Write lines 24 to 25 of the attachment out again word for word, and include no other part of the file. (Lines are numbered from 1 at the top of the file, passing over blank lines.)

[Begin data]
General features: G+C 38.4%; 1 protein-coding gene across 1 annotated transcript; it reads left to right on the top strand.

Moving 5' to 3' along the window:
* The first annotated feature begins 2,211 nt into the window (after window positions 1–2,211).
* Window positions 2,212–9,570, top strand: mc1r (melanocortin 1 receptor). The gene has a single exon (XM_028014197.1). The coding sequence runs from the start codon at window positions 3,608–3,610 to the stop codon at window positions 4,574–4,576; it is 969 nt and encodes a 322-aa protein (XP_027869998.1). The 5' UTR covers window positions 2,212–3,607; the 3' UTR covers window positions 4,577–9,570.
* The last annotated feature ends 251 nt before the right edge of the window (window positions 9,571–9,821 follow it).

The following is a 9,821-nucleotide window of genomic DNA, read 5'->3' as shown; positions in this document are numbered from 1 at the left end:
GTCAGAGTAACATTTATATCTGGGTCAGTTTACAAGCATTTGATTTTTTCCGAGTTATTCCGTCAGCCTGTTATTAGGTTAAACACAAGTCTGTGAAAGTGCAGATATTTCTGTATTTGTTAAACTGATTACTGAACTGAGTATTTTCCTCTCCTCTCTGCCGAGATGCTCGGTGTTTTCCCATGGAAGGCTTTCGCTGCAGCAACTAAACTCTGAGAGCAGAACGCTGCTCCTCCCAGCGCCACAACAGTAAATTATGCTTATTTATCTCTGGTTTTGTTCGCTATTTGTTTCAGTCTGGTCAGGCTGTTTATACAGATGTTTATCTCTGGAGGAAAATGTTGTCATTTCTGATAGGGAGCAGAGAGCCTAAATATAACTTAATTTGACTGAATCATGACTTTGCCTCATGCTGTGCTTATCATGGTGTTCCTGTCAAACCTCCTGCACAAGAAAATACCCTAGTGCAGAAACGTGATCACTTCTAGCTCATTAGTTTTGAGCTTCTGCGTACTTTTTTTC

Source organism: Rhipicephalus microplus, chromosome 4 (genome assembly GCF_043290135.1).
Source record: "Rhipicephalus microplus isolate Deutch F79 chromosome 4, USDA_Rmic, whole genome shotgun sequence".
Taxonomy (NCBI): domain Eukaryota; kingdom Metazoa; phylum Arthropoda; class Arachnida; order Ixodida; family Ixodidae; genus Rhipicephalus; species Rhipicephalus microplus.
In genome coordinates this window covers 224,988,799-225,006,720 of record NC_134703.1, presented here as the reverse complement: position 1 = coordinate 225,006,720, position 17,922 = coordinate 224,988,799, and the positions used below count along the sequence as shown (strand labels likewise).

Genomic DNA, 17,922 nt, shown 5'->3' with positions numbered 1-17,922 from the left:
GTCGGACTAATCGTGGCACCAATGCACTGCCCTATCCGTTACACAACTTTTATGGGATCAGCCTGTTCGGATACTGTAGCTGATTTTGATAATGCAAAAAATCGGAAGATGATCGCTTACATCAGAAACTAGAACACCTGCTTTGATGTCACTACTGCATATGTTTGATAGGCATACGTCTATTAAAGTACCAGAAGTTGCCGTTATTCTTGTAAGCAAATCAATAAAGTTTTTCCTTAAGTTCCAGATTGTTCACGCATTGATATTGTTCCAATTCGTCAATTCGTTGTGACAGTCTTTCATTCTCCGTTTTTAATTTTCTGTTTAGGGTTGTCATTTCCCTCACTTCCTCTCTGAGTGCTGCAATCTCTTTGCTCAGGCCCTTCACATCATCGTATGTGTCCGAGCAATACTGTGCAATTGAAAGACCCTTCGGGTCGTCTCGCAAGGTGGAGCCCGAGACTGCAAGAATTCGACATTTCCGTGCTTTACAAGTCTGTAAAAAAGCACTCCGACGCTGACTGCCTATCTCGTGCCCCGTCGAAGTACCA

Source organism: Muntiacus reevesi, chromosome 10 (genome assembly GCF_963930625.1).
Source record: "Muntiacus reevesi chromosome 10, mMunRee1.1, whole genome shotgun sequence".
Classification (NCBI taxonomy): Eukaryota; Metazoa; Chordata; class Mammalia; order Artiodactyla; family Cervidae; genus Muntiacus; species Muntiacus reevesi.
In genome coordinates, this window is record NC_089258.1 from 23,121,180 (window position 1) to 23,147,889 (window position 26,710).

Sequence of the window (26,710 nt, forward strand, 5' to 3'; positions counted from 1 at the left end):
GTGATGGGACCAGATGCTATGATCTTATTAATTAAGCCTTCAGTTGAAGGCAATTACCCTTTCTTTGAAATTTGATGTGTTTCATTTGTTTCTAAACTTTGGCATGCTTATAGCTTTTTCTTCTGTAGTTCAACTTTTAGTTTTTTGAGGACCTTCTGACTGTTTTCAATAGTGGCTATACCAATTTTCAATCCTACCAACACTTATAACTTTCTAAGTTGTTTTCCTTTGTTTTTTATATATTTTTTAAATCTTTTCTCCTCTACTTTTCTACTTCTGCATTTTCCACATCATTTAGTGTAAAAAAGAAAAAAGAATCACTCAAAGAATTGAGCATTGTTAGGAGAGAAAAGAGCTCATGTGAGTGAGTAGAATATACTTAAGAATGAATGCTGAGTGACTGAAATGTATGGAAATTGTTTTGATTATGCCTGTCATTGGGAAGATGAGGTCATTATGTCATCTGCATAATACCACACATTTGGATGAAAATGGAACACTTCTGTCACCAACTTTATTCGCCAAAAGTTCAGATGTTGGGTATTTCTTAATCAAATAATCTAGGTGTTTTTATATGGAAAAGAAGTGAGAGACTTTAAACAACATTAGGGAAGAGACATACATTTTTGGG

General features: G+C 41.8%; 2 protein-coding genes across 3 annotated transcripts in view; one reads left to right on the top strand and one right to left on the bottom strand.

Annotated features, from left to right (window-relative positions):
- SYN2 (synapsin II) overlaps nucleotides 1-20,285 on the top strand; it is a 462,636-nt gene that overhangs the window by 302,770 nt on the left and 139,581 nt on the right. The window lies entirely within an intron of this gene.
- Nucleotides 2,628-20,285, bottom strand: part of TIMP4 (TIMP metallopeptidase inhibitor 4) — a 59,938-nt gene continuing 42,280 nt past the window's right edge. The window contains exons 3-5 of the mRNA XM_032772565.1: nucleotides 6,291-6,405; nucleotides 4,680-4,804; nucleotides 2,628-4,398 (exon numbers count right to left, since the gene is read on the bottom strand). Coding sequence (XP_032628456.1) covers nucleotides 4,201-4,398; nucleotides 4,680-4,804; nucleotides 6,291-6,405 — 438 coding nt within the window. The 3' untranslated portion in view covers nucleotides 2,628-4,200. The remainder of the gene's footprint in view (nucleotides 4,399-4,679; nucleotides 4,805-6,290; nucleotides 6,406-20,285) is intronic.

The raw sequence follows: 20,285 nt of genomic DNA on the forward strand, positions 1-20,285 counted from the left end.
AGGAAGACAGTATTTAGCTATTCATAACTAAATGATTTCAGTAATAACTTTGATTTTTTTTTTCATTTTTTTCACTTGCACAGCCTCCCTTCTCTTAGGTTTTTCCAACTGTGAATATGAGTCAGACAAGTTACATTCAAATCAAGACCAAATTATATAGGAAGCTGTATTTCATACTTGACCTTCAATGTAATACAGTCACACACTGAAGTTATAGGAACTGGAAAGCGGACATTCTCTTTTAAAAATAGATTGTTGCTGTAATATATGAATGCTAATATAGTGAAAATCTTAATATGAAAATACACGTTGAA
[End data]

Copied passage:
The raw sequence follows: 20,285 nt of genomic DNA on the forward strand, positions 1-20,285 counted from the left end.
AGGAAGACAGTATTTAGCTATTCATAACTAAATGATTTCAGTAATAACTTTGATTTTTTTTTTCATTTTTTTCACTTGCACAGCCTCCCTTCTCTTAGGTTTTTCCAACTGTGAATATGAGTCAGACAAGTTACATTCAAATCAAGACCAAATTATATAGGAAGCTGTATTTCATACTTGACCTTCAATGTAATACAGTCACACACTGAAGTTATAGGAACTGGAAAGCGGACATTCTCTTTTAAAAATAGATTGTTGCTGTAATATATGAATGCTAATATAGTGAAAATCTTAATATGAAAATACACGTTGAA